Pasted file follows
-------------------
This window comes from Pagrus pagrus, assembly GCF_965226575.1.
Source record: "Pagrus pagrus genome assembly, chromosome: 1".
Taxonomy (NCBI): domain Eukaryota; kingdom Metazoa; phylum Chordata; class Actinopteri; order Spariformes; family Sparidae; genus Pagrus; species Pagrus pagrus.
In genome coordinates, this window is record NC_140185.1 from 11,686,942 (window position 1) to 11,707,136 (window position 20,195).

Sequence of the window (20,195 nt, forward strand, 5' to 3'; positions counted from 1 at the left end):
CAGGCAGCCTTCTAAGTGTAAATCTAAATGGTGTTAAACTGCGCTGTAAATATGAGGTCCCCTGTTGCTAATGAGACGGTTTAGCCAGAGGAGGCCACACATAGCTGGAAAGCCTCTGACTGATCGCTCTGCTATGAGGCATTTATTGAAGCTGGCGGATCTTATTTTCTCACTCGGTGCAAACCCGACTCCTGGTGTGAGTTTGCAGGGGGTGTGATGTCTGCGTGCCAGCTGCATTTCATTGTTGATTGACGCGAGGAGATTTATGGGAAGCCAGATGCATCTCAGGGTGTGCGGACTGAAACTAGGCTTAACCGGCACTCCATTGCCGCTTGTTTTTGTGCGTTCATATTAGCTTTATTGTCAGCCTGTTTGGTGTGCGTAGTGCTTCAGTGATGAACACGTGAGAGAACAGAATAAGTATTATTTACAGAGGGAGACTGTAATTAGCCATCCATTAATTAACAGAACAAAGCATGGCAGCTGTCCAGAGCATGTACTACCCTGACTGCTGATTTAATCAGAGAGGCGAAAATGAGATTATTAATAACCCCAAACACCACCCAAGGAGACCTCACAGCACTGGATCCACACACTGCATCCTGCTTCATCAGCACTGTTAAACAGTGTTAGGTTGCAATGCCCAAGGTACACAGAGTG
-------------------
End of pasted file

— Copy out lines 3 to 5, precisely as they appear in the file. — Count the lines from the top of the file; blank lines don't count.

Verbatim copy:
Taxonomy (NCBI): domain Eukaryota; kingdom Metazoa; phylum Chordata; class Actinopteri; order Spariformes; family Sparidae; genus Pagrus; species Pagrus pagrus.
In genome coordinates, this window is record NC_140185.1 from 11,686,942 (window position 1) to 11,707,136 (window position 20,195).

Sequence of the window (20,195 nt, forward strand, 5' to 3'; positions counted from 1 at the left end):